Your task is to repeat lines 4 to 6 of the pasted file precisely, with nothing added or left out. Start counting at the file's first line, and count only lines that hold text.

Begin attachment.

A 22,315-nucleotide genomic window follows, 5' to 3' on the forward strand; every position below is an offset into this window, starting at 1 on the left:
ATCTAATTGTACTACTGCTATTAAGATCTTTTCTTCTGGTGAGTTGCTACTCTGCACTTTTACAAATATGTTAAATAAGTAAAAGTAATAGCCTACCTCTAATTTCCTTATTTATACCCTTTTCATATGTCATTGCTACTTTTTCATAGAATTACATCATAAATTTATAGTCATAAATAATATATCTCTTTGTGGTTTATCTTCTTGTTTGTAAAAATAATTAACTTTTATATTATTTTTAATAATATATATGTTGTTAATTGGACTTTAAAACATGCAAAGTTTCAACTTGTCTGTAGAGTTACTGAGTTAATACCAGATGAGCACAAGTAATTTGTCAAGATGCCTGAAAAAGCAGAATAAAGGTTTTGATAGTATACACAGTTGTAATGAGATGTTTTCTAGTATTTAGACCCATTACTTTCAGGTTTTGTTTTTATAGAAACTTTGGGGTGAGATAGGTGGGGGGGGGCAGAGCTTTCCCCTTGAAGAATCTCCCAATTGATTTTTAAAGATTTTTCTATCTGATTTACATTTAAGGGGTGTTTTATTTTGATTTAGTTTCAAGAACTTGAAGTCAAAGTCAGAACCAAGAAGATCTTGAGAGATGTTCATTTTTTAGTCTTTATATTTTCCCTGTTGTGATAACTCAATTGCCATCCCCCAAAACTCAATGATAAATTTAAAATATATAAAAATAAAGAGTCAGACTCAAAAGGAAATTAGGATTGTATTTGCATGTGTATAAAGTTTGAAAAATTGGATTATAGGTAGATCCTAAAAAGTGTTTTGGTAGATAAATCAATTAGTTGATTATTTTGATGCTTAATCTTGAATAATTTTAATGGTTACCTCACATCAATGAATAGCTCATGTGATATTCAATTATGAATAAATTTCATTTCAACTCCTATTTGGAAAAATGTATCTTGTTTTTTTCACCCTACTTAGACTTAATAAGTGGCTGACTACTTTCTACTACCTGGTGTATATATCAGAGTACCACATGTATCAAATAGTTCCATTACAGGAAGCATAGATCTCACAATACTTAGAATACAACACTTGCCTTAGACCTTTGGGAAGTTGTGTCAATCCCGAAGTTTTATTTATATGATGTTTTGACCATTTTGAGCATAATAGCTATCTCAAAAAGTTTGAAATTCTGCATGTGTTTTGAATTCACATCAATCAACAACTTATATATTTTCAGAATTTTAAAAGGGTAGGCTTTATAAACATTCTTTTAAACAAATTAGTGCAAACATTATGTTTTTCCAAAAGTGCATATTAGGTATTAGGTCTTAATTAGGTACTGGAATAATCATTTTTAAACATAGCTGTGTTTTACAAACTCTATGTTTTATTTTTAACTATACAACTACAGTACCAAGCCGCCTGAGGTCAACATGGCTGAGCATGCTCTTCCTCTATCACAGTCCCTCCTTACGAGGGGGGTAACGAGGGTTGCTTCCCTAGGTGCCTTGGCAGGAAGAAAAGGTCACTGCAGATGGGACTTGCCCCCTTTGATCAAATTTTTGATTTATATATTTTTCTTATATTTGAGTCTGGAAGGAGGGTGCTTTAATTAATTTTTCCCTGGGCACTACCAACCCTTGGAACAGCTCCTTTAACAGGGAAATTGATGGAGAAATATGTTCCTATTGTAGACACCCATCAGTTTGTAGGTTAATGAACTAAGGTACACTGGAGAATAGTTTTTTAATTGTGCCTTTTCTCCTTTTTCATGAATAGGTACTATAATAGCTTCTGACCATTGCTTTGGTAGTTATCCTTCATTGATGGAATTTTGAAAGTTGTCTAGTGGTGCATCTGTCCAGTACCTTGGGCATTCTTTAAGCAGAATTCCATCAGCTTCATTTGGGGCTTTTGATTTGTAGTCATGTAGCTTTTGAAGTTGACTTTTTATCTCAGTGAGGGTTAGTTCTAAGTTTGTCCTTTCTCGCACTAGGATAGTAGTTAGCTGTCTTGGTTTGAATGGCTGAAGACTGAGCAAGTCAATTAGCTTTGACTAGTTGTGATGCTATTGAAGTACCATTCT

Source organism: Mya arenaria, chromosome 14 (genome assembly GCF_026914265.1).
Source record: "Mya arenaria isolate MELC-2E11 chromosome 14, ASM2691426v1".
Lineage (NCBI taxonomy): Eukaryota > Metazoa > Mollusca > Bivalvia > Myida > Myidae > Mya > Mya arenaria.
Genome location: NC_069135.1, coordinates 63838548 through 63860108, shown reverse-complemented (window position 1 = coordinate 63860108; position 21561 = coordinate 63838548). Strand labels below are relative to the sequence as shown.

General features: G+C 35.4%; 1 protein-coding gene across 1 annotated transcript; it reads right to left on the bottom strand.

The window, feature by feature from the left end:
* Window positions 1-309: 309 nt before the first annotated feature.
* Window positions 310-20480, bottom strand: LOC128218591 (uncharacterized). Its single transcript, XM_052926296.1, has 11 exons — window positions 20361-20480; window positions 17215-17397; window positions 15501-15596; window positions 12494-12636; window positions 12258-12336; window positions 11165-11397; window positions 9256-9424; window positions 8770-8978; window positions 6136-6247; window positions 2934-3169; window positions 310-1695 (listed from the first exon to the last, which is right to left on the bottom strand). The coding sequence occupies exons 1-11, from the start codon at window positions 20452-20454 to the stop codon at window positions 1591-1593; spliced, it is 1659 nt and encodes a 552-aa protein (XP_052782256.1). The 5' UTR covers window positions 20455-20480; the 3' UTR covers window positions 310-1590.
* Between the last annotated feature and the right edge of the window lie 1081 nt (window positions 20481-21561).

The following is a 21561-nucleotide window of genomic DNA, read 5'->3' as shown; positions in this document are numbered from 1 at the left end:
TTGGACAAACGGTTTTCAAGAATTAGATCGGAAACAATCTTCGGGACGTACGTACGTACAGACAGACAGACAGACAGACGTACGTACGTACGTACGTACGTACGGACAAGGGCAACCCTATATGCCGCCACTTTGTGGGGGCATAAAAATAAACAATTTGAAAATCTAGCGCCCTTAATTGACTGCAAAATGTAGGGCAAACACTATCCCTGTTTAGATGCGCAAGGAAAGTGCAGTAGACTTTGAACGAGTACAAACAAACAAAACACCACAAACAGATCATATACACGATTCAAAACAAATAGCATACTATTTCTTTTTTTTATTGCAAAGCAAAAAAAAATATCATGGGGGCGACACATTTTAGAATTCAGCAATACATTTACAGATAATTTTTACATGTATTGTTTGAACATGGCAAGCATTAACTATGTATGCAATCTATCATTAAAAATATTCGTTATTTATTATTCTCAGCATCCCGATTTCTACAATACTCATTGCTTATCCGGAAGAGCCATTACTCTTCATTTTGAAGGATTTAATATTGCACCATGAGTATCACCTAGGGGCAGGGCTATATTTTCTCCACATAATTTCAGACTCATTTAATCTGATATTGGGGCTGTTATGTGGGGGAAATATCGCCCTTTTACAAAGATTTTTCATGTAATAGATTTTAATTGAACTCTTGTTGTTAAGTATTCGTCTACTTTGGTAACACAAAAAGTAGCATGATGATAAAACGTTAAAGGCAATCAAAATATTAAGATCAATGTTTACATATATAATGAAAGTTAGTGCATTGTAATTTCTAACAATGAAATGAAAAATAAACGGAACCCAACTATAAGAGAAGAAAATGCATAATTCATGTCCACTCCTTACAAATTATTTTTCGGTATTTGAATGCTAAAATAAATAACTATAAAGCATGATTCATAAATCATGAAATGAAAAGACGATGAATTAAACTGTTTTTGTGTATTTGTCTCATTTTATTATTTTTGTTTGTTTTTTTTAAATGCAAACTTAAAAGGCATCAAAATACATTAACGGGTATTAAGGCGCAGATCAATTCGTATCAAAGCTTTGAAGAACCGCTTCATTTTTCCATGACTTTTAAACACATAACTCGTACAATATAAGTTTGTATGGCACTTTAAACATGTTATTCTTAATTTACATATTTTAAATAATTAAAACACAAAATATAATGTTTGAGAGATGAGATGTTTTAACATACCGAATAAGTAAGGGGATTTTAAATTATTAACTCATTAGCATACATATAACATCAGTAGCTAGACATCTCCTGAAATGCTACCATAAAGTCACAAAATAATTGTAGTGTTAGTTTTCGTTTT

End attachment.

Source record: "Mya arenaria isolate MELC-2E11 chromosome 14, ASM2691426v1".
Lineage (NCBI taxonomy): Eukaryota > Metazoa > Mollusca > Bivalvia > Myida > Myidae > Mya > Mya arenaria.
Genome location: NC_069135.1, coordinates 63838548 through 63860108, shown reverse-complemented (window position 1 = coordinate 63860108; position 21561 = coordinate 63838548). Strand labels below are relative to the sequence as shown.